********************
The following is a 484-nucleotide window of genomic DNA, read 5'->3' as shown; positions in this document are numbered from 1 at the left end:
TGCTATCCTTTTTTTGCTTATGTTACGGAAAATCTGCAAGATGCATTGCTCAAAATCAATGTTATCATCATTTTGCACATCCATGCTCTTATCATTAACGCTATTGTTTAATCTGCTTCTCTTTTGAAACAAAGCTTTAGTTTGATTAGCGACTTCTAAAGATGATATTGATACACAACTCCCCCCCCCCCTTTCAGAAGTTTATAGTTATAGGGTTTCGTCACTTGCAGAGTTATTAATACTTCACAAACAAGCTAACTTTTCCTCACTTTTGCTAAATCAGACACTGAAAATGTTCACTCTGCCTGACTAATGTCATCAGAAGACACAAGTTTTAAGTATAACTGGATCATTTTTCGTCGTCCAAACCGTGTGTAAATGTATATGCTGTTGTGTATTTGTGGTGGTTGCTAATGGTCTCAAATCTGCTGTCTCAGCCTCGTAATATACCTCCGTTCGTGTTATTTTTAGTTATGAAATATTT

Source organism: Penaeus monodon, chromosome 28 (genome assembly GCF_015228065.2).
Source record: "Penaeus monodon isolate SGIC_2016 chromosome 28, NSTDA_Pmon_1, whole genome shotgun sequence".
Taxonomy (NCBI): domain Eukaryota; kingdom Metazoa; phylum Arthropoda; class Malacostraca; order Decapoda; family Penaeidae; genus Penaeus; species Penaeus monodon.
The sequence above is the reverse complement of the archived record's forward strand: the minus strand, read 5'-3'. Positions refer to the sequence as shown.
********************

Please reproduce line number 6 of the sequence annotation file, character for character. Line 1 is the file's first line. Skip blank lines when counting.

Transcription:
The sequence above is the reverse complement of the archived record's forward strand: the minus strand, read 5'-3'. Positions refer to the sequence as shown.